The most likely cause of IMS is fluctuations in testosterone and other hormones. However, there is not much evidence to support the supposition that IMS has a medical basis in humans, though animal studies are supportive.
Jed Diamond, author of The Irritable Male Syndrome: Understanding and Managing the 4 Key Causes of Depression and Aggression, defines irritable male syndrome as “A state of hypersensitivity, anxiety, frustration and anger that occurs in males and is associated with biochemical changes, hormonal fluctuations, stress and loss of male identity.”
External factors can put expectations on men to behave in certain ways that can affect their mental health, can cause stress, and loss of male identity, some of the factors associated with IMS. Read more about toxic masculinity and the cultural pressure placed on men and boys to act in certain ways.
Many factors can affect testosterone levels and could consequently contribute to IMS symptoms. These include:
IMS is not a formal medical diagnosis, and therefore there is no recognized treatment for these symptoms. It is best to discuss your symptoms with a doctor to determine if low testosterone levels are a potential cause.
After speaking to a licensed healthcare professional, such as the medical providers at Invigor Medical, men may be advised to have lab tests for testosterone and other hormone levels.
After completing your history forms and evaluating your blood panel results, a licensed Invigor Medical health care provider in your state will review your lab results and discuss treatment options with you. Men with symptoms and documented low testosterone levels may be candidates for testosterone replacement therapy.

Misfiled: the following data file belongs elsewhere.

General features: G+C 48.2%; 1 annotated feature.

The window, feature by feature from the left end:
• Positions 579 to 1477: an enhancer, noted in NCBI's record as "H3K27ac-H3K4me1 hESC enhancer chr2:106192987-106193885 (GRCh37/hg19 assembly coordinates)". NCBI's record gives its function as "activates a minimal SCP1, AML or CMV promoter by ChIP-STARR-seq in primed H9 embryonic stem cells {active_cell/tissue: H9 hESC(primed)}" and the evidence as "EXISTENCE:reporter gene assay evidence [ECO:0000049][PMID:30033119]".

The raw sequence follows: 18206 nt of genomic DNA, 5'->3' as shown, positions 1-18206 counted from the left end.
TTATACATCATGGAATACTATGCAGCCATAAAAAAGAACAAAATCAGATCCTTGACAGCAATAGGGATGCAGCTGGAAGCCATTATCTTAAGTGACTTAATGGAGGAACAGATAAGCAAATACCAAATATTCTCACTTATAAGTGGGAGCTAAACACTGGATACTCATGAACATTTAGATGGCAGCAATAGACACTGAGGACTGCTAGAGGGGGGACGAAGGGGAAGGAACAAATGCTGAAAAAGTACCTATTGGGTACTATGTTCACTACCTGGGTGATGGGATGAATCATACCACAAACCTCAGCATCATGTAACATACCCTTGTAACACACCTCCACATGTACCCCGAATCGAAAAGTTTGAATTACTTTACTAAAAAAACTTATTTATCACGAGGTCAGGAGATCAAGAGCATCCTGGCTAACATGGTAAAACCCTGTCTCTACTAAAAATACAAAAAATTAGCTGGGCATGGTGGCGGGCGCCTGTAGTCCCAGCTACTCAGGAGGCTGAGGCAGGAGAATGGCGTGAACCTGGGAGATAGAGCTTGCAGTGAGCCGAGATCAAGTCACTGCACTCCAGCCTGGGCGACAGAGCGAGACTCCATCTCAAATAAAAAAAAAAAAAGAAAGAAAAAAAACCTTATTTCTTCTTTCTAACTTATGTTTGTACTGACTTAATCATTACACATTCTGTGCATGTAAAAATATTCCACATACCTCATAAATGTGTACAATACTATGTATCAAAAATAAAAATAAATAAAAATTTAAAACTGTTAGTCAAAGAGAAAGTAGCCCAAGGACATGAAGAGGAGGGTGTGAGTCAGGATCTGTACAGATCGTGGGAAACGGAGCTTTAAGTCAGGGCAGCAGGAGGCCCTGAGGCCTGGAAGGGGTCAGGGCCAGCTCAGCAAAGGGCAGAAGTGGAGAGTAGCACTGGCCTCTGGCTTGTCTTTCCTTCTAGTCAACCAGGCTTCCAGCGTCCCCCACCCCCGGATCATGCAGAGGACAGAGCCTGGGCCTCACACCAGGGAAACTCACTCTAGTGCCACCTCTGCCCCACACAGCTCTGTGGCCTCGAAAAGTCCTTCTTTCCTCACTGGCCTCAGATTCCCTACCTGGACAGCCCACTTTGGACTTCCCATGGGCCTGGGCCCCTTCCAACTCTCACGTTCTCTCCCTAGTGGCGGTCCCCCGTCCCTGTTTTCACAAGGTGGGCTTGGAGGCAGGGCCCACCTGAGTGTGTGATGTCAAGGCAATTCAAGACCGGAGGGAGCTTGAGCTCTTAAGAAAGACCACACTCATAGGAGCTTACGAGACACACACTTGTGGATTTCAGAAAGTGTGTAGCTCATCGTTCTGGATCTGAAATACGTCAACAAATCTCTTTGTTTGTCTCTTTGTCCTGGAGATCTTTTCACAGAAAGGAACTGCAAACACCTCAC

While scientists continue to study the complex interactions of hormones in both men and women, there are lifestyle changes anyone can make that can support overall health. Poor health can adversely affect hormone levels and cause many of the symptoms attributed to IMS.
Testosterone replacement therapy, like all medical treatments, has potential side effects. You and your doctor can work together to find the best treatment option with the fewest side effects. Consider making some or all of the following healthy lifestyle changes to help manage symptoms associated with IMS.
Occasional feelings of hypersensitivity, anxiety, frustration, and anger are normal and frequently situational, meaning they are reactions to something external. However, when symptoms are persistent, when stress becomes unmanageable or depressive symptoms develop, it is time to seek help. Reach out to your partner, family, or friends for support and seek professional help. Research has progressed over the last few decades, and much more is known about aging processes and how psychology affects physical health. As a result, there is a wider range of treatment options available than ever before.
While we strive to always provide accurate, current, and safe advice in all of our articles and guides, it’s important to stress that they are no substitute for medical advice from a doctor or healthcare provider. You should always consult a practicing professional who can diagnose your specific case. The content we’ve included in this guide is merely meant to be informational and does not constitute medical advice.